Category:animated musical

Film Forum is presenting a 3-week series, The Freed Unit and the Golden Age of MGM Musicals. Stuart Klawans gives a preview in yesterday's Times and recommends the dark, slightly weird, The Band Wagon.. [By the way, it was written by Comden and Greene, directed by Vincente Minelli, and starred, um, Fred Astaire and Cyd Charisse.]

The Band Wagon opens July 4, which means my PS1 museum tour is booked against the 3:15 Saturday screening. At least I don't have to compete directly with Betty Comden, who's making a personal appearance after the 5:45 Monday show...

Turner Classic Movies is showing a dozen Bollywood classics on Thursdays in June, introduced by Ismail Merchant. As might be expected whenever Merchant's involved, the movie menu reads somewhere between vegetarian and vegan: noble, needs some spice, and definitely not enough cheese.

But that's just how it looks to a guy who discovered Bollywood through Diesel Jeans commercials and Namaste America, an Indian music video show on NYC's public access channel Saturday mornings. Merchant/Ivory's own meta-Bollywood film, Bombay Talkie is good, too, but unfortunately, it's not in the series.

Michael Brandon as Jerry, image:
Guardian's Michael Billington's got one that begins: "Reviewing an already acclaimed show is a bit like arriving sober at a party where everyone else is drunk." Here's a giddy Telegraph profile of Tom Morris, who put on the show at London's Battersea Arts Centre. Comedian/bookwriter/director Stewart Lee's site has dozens more.

As one who is writing an Animated Musical on a counterintuitive, quite contemporary subject, I, for one, hail our new operatic overlords.
JSTO opened tonight at the Lyttleton, National Theatre

Partly in preparation for the impending release of
T3, partly because I've been describing my Animated Musical as "Terminator meets West Side Story," we watched T and T2 back-to-back last night. Pertinent findings: 1) That's a lot more Linda Hamilton than the average human constitution is prepared for, and 2) my worries about having taken too much inspiration from films I hadn't seen for 19 and 12 years, respectively, were unfounded.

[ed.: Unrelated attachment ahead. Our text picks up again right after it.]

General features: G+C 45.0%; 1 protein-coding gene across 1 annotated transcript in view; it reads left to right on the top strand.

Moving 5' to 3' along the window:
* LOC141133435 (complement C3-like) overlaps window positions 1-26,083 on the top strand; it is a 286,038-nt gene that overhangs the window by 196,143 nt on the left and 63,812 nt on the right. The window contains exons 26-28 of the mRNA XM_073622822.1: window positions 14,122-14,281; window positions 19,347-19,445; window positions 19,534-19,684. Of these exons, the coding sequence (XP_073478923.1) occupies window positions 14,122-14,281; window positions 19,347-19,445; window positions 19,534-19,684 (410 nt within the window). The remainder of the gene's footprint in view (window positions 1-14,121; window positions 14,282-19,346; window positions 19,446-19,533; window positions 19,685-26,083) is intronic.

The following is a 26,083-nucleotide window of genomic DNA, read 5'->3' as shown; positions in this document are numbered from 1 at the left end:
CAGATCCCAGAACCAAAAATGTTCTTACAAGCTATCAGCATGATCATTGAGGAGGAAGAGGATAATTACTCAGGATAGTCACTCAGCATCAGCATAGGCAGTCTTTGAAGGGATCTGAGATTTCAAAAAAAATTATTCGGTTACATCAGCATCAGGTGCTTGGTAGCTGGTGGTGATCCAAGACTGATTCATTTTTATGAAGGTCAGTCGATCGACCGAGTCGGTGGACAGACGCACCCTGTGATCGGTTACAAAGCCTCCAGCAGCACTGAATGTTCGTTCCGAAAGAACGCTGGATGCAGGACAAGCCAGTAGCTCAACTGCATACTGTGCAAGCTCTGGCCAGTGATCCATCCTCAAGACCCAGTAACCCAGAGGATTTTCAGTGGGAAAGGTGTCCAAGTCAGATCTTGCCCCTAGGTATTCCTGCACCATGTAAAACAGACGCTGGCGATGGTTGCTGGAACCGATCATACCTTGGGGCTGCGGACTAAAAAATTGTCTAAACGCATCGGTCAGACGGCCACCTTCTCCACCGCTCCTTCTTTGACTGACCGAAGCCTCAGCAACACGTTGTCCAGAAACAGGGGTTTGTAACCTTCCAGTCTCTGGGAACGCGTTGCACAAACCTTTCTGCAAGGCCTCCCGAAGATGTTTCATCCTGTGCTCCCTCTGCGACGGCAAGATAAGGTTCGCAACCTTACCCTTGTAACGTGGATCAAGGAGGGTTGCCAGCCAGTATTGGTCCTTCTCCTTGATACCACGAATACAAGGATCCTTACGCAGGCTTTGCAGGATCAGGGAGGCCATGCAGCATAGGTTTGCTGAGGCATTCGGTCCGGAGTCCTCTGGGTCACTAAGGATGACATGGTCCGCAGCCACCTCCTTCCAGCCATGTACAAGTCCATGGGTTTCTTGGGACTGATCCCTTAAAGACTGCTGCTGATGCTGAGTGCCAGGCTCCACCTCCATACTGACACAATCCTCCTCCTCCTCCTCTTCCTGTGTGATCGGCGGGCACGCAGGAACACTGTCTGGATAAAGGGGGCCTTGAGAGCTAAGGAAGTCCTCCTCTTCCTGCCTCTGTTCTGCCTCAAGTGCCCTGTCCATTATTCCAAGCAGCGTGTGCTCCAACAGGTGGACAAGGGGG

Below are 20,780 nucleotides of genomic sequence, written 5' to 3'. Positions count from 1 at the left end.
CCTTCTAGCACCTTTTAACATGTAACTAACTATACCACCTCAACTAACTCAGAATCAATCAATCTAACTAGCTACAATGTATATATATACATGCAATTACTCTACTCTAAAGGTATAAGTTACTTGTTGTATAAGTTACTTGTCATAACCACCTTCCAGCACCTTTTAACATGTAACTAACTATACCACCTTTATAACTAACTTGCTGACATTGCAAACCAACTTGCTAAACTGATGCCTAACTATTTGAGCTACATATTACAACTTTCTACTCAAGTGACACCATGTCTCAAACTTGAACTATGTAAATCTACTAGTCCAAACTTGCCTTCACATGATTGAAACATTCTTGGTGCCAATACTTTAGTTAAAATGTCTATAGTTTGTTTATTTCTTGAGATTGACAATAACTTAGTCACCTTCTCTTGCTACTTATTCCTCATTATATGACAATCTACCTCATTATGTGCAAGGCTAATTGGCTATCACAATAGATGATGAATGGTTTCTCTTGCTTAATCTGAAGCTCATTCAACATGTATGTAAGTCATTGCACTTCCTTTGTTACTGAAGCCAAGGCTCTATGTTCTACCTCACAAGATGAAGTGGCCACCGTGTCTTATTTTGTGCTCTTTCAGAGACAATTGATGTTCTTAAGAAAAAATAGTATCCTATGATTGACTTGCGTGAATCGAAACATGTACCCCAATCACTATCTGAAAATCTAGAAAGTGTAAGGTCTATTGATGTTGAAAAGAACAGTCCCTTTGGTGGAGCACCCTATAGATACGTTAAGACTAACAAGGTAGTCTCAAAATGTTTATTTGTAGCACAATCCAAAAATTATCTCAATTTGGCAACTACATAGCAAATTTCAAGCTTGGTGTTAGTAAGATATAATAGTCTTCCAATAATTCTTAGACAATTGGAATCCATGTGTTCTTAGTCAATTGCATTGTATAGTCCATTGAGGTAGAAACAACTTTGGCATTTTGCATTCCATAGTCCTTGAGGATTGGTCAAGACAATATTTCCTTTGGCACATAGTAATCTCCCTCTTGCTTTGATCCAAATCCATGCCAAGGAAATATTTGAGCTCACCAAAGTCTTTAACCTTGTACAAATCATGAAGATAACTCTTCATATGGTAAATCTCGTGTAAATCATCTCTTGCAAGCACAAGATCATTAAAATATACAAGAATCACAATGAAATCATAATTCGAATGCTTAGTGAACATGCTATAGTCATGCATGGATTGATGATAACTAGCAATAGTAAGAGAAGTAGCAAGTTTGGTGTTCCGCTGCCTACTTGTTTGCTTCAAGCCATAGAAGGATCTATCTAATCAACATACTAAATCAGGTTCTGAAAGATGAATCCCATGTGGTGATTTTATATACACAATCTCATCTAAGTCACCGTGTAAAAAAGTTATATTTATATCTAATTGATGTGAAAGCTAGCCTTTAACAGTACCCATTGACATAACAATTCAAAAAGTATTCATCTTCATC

And besides, at the end of the Terminator DVD, there's an unusual credit, "acknowledging the works of Harlan Ellison," which prompted me to IMDb to see what's up. Turns out Cameron bragged on the set about "stealing the idea for the movie from a couple of episodes of Outer Limits." As Cory "BoingBoing Doctorow points out in his countdown of the greatest sci-fi lawsuits ever, Ellison figured it out, too, since the similarities are rather glaring. So he sued Cameron. Several times. And he took out big ads in Variety slamming Cameron for the, um, homage. The verdict: don' t piss off a guy who cooks up indestructible killing machines for a living.

Another unheralded precedent, for SkyNet is the little-seen Colossus: The Forbin Project, a bleak 1970 film by Joseph Sargent about the disasters that ensue from turning global defense over to a supercomputer. It's probably not worth getting a laserdisc player for, but I'm looking forward to seeing it.

You may have noticed I've been kind of quiet on the "about making films" front lately. Even if the number of posts seems to indicate otherwise, It's not because of the war. I've been writing, rewriting, actually, on the fourth draft of the Animated Musical script. Looking back to November, when I finished the second draft, I have to say I'm very pleased with the progress:

A couple of major characters needed to be more fully developed. A couple of ways I did this: wrote down brief descriptions, including some backstory, for each character as I saw them; and read the script through for each character, to see how they actually appear. Reconcile the two embodiments of the character. One other thing I put forward in my mind was actors; I imagine actors being asked to play this or that character, and write characters that they'd want to take on. [cf. Julianne Moore interviews and, yes, In The Actor's Studio.]